Industry Breakdown

Financial Services. 

This is just a blanket statement for all businesses that manage money! 

Commercial banking is the backbone of the industry, and is what you think of when you think of finance (big firms = bulge brackets: Goldman Sachs, Morgan Stanley, JP Morgan, Deutsche Bank, Credit Suisse, Bank of America Merrill Lynch (BAML); smaller firms are middle-market/boutique).

Investment banking: typically only works with deal makers and high-net-worth clients, not the general public.  

Investment banks underwrite deals (raising investment capital from investors on behalf of corporations/governments that are issuing equity or debt securities), advise companies on mergers & acquisitions (M&As), help in the sale of securities, advise issuers with regard to issue/placement of stock. It can be helpful to think of IB as advisatory -- they assist in complex financial transactions.

Sales & Trading (S&T/Securities): the buying and selling of securities or other financial instruments.

This is a part of an investment bank.

Can trade anything really --  investment instruments include equities, fixed income securities, futures, commodities, and currencies

Sales: refers to the sellers whose job is to call on institutional and high-net-worth investors to suggest trading ideas and take orders. Sales desks will then go to the appropriate traders  Sellers often have very general knowledge of markets (think: a mile wide, inch deep).

Traders: traders get orders from sellers and then price and execute trades or structure new products .Traders often are incredibly knowledgeable on one product (think: a mile deep, inch wide).

Private Equity: capital that is not public (not on a public exchange); firms will raise funds (often from high net-worth individuals, institutional investors, accredited investors) and directly invest that money in private companies or buy-out public companies (leveraged buyouts)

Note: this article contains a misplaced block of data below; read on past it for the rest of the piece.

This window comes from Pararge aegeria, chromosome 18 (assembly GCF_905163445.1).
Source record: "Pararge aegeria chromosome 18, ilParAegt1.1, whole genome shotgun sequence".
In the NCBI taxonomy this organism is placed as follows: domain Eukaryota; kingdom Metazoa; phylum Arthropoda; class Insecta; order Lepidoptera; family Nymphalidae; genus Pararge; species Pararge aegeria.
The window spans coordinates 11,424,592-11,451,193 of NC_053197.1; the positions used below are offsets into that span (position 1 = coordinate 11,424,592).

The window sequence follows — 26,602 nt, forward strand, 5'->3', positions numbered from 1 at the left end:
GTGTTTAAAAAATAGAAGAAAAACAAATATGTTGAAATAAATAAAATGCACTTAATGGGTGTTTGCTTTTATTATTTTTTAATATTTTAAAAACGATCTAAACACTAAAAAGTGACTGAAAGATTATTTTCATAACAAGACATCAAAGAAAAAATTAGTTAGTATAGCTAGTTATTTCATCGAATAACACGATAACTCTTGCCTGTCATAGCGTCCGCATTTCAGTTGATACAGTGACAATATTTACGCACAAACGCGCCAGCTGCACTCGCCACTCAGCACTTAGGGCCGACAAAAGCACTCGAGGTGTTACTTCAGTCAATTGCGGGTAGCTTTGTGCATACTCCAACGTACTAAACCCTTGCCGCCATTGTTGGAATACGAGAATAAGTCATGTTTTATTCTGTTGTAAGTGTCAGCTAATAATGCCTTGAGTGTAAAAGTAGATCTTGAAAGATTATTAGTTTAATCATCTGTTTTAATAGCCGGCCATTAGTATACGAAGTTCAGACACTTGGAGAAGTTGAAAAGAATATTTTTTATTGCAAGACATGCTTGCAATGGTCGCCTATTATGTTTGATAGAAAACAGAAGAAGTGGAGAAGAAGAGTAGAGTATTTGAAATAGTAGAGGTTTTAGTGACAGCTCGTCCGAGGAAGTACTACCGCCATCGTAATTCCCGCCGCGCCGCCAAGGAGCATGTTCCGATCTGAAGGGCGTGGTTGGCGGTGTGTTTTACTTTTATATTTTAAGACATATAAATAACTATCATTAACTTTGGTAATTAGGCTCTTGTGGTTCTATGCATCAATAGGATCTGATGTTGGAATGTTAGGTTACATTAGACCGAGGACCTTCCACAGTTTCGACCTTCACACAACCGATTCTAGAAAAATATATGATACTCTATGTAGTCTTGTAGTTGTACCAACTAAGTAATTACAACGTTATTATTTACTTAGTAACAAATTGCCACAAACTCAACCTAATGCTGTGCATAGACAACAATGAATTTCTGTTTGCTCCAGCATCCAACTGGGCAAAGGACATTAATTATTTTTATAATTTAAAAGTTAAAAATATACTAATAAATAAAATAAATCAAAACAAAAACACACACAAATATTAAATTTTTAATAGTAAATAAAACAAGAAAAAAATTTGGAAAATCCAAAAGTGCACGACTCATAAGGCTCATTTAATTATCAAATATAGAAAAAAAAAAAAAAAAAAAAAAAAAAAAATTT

PE investments provide capital that will fund new technology for a firm, help a firm acquire another, expand a firm’s working capital, and bolster/solidify the balance sheet of a firm (its assets/liabilities/equity) Often PE firms will invest in a firm, hold it for anywhere between 5-10 years, then sell it for a high multiple, take it public (Initial Public Offering = IPO), or sell to a bigger (public) company.

Leveraged Buyout (LBO): huge funds are raised to take a company that is public and make it private again.

Attempt to improve the prospect/profits and overall financial health of the company → end goal: a resale of the company to a different firm or cashing out through an IPO (taking it public again)

The fund for an LBO is often mostly debt (borrowed money//leverage) in order to acquire the company → companies like LBOs because it allows them to acquire a firm without committing a lot of their own capital to the deal

Management Consulting:  

Advising companies to solve problems, suggest ways to improve efficiency, cut costs -- whatever the firm needs.

Consulting Big Three: McKinsey, Bain, BCG -- there are many other consulting firms (PWC, EY, Oliver Wyman, Deloitte -- but the big three are talked about the most)

Main job of a consultant is to improve how a company does business.

Consultants are put on cases that can be anywhere -- lifestyle often involves traveling for the week (Monday-Thursday/Friday), but it really depends on the firm

Consulting provides a broad exposure to every facet of a business, providing analysts with a breadth of knowledge





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